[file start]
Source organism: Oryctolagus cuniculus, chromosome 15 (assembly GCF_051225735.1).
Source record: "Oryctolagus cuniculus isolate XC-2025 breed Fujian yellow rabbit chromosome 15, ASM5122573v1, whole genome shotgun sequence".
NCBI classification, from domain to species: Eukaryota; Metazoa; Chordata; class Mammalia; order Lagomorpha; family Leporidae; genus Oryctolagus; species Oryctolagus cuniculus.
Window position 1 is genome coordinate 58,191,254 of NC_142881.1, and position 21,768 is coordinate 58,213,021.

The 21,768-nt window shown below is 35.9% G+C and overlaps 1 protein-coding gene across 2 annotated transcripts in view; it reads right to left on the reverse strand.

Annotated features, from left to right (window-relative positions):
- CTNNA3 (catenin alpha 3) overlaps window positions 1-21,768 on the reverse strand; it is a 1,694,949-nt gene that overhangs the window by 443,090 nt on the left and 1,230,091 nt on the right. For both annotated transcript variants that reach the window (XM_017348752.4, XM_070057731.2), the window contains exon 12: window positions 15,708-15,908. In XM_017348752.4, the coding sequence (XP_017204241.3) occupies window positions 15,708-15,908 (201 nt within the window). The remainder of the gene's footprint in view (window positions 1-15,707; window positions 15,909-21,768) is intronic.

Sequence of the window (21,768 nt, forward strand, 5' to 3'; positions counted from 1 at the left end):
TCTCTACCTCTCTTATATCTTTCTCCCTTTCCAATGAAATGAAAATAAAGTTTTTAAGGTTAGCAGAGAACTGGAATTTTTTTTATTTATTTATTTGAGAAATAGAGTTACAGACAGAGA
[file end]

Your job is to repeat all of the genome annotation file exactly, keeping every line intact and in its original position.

Source organism: Oryctolagus cuniculus, chromosome 15 (assembly GCF_051225735.1).
Source record: "Oryctolagus cuniculus isolate XC-2025 breed Fujian yellow rabbit chromosome 15, ASM5122573v1, whole genome shotgun sequence".
NCBI classification, from domain to species: Eukaryota; Metazoa; Chordata; class Mammalia; order Lagomorpha; family Leporidae; genus Oryctolagus; species Oryctolagus cuniculus.
Window position 1 is genome coordinate 58,191,254 of NC_142881.1, and position 21,768 is coordinate 58,213,021.

The 21,768-nt window shown below is 35.9% G+C and overlaps 1 protein-coding gene across 2 annotated transcripts in view; it reads right to left on the reverse strand.

Annotated features, from left to right (window-relative positions):
- CTNNA3 (catenin alpha 3) overlaps window positions 1-21,768 on the reverse strand; it is a 1,694,949-nt gene that overhangs the window by 443,090 nt on the left and 1,230,091 nt on the right. For both annotated transcript variants that reach the window (XM_017348752.4, XM_070057731.2), the window contains exon 12: window positions 15,708-15,908. In XM_017348752.4, the coding sequence (XP_017204241.3) occupies window positions 15,708-15,908 (201 nt within the window). The remainder of the gene's footprint in view (window positions 1-15,707; window positions 15,909-21,768) is intronic.

Sequence of the window (21,768 nt, forward strand, 5' to 3'; positions counted from 1 at the left end):
TCTCTACCTCTCTTATATCTTTCTCCCTTTCCAATGAAATGAAAATAAAGTTTTTAAGGTTAGCAGAGAACTGGAATTTTTTTTATTTATTTATTTGAGAAATAGAGTTACAGACAGAGA